What Remarque is focusing upon of course is Paul’s realization that he had been conditioned to dehumanize and to hate Duval as an enemy as part of the deception necessary if human beings are to become effective warriors and overcome their instinctive reluctance to kill. Inevitably, however, the deception is revealed and Paul, the warrior, is left to confront the guilt, shame, anguish, and grief—the moral injury—that accompanies the realization that he has killed a “poor devil” like himself. Such an important scene, a poignant depiction of what I have termed elsewhere as the Psychological, Emotional and Moral (PEM) Injuries of war.
His name, it is a nail that will be hammered into me and never come out again. This man is bound up with my life, therefore I must do everything, promise everything in order to save myself: I swear blindly that I mean to live only for his sake and his family. (Remarque, 1929, p. 147–148)
Omitted as well is Remarque’s poignant account of Paul’s return home on furlough, his alienation from his family and from his past. Of his visit to his old teacher Kantorek’s classroom, where he felt compelled to tell the truth about war, truth that received condemnation and accusations of cowardice from Kantorek and his current group of “motivated” students. Remarque brilliantly portrays and provides insight into the abandonment, isolation, and alienation so many warriors suffer following their return home after having experienced death and destruction — having grown old — at the front. While on leave, Paul is conflicted,
in the trenches. They are different men here, men I cannot properly understand, whom I envy and despise.” (Remarque, 1929, p. 169)
Disconnected from their ethical foundations — their frame of reference with which to structure their world — returning warriors’ lives no longer had meaning, their world became incoherent, and their relationship to it and to other human beings, even close loved ones, became incomprehensible. Paul elaborates.
“You are at home, you are at home. But a sense of strangeness will not leave me. I cannot feel at home amongst these things. There is my mother, there is my sister, there my case of butterflies, and there the mahogany piano — but I am not myself there. There is a distance, a veil between us . . . It is I, of course that have changed in the interval. There lies a gulf between that time and today . . . But now I see that I have been crushed without knowing it. I find I do not belong here anymore, it is a foreign world.” (Remarque, 1929, p. 160, 169)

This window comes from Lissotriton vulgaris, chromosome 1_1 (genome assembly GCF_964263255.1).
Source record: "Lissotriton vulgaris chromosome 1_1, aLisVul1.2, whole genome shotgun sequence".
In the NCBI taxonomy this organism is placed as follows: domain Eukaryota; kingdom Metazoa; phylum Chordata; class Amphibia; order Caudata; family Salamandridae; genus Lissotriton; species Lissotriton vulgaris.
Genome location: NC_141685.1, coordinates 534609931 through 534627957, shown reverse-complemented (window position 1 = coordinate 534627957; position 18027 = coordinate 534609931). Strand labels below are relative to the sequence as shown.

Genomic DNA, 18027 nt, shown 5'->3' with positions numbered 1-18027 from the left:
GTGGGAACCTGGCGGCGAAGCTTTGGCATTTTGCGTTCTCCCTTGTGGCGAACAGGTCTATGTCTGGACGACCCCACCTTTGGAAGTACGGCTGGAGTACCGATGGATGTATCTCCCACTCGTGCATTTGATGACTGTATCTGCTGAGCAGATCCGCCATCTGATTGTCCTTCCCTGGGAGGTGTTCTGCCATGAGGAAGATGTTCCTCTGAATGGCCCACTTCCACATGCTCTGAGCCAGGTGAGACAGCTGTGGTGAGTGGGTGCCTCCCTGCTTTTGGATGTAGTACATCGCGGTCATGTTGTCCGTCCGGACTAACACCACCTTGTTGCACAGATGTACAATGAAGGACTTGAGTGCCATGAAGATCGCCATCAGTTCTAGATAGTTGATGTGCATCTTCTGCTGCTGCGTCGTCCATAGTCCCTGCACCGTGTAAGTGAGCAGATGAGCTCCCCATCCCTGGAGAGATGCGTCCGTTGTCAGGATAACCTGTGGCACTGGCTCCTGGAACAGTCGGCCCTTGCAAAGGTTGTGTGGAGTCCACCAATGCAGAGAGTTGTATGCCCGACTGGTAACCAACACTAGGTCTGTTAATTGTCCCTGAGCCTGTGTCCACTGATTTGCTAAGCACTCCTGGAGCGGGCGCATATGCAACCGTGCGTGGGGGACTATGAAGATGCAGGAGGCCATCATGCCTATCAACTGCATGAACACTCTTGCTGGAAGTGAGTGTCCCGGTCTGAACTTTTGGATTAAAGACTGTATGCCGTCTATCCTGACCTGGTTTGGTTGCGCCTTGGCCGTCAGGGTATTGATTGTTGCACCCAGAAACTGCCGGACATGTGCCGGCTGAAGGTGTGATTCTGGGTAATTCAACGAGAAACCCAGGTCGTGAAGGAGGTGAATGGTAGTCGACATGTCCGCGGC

"All Quiet on the Western Front" is a masterful work of truth-telling. Remarque’s writing, observations, and insights demonstrate a profound understanding of the nature of war, its consequences, and the difficulties warriors and veterans suffer having to cope with traumatic battlefield experiences and memories. His dialogue and imagery engage the reader both intellectually and emotionally allowing access to a world alien to all except the relatively few who have suffered the horror of war firsthand.
It is no wonder, then, that so many who read All Quiet understand and feel the obscenity and evil of war, no wonder they perceive the novel as antiwar. As Remarque makes clear in his introduction, however, "All Quiet on the Western Front" was not politically motivated. Nor was his primary intent to advocate for a pacifistic ideology, though his experiences in the trenches had certainly convinced him of war’s futility and waste.
This book is to be neither an accusation nor a confession, and least of all an adventure, for death is not an adventure to those who stand face to face with it. It will try simply to tell of a generation of men who, even though they may have escaped shells, were destroyed by war. (Remarque, 1929, Introduction.)”
Sadly, Berger missed the true point, depth, and greatness of Remarque’s novel entirely, choosing instead to focus primarily on horrific battlefield scenes and shattered bodies. What we have in the Netflix film is war porn, albeit expertly done, superficially disguised as a new adaptation of "All Quiet on the Western Front," arguably the greatest novel on war ever written and what should be required reading for anyone contemplating enlisting in the military and/or sending young men and women to fight, kill, and to die in war.
So, if the horror and the excitement of the battlefield are what you seek, you can certainly find them in Berger’s film. But if you want more, if you want to understand, perhaps even to feel the experience as brilliantly portrayed by Erich Maria Remarque, then read his book. If cinema is your preference, seek out Lewis Milestone’s adaptation and winner of the 1930 Academy Award for Best Picture and Best Director. What you may lose in elaborate 21st-century technology, you will make up for with a better, more complete sense of the nature of war, and the realization that fidelity to the original and to the author’s intent can be compatible with exceptional filmmaking.